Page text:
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India judge: It was a ‘mistake’ to recriminalise homosexuality

Nick Duffy December 13, 2015

A prominent former judge in India has hit out at the decision to re-criminalise homosexuality in the country.

Justice Ajit Prakash Shah was serving as Chief Justice of Delhi High Court at the time of a landmark 2009 case, which led to the country’s colonial era sodomy law being thrown out.

Justice Shah ruled that Section 377 of the country’s penal code criminalising ‘against the order of nature’ was unconstitutional – but the law was put back into effect by the country’s Supreme Court in 2013.

According to The Hindu, the retired justice and head of the Law Commission delivered a lecture to the India International Centre calling for the Supreme Court to think again.

Noting that the political mood has shifted on the issue, he added: “Today, the Supreme Court has the opportunity to correct the mistake it made [in 2013] and redeem its glorious status as the protector of fundamental rights, by asserting that when it comes to the dignity of the individual and the fraternity, constitutional morality should trump religious and social morality.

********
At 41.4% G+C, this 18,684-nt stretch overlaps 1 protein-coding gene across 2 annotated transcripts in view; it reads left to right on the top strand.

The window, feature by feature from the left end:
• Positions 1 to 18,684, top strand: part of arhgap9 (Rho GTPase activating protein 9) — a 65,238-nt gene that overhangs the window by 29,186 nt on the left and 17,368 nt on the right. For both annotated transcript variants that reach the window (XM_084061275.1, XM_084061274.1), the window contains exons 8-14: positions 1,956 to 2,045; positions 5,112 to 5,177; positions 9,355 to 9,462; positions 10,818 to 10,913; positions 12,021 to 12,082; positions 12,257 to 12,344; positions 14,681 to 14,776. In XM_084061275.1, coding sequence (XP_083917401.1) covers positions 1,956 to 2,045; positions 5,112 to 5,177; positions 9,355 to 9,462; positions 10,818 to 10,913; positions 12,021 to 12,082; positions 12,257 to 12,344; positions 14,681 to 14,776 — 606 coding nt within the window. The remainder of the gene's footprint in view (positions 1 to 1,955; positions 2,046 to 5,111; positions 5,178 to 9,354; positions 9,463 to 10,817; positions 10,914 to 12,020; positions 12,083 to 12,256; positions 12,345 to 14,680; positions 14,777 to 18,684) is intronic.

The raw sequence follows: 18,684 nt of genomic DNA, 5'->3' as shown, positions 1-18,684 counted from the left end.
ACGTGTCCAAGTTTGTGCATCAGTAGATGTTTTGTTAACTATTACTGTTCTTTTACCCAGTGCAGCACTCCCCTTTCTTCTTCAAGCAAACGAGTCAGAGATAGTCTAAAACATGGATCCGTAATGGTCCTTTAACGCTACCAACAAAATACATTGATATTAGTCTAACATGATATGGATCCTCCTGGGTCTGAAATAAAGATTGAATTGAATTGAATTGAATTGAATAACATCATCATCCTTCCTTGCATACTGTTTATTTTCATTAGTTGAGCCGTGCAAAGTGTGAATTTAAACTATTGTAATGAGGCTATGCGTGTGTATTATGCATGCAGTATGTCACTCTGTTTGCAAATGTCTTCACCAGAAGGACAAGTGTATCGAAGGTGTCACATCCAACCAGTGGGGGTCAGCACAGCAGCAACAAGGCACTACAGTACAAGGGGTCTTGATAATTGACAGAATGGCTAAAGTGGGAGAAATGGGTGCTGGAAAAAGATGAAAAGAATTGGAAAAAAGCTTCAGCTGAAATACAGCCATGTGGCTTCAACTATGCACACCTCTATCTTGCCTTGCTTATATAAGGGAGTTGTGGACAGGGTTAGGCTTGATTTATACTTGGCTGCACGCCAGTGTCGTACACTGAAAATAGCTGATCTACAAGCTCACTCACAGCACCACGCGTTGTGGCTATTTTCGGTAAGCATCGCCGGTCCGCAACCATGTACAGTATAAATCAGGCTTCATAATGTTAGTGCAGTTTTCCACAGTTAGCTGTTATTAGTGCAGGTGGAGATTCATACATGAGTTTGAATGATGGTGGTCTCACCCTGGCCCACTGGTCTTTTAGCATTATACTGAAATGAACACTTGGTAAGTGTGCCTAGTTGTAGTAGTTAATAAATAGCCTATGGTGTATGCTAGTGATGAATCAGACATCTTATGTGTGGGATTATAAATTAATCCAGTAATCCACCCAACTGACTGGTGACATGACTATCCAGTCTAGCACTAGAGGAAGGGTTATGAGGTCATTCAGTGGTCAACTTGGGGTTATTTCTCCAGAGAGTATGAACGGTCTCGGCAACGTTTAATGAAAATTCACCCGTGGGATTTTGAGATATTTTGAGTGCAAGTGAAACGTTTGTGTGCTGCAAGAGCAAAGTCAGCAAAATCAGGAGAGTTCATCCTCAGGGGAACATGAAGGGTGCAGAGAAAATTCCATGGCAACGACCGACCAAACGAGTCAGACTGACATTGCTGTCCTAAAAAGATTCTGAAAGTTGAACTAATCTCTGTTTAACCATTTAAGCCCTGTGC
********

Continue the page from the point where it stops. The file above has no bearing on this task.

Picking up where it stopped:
He added that it is wrong an entire class of people have been forced to live “in the shadow of the law, in fear, and in oppression… told that their idea and expression of love was against the very order of nature”.

“Why should someone’s fundamental life choices conditioned by other people’s prejudice, ignorance and stigmatisation?

“Why should a sizable population of Indians be treated as criminals simply for accepting who they are.”

He noted an amount of tacit support for bids to undo the law, adding: “The political climate is not averse to the idea of change as many think it to be.”

More: Asia, court, Gay, Homosexuality, India, India, Law, LGBT, Sexuality

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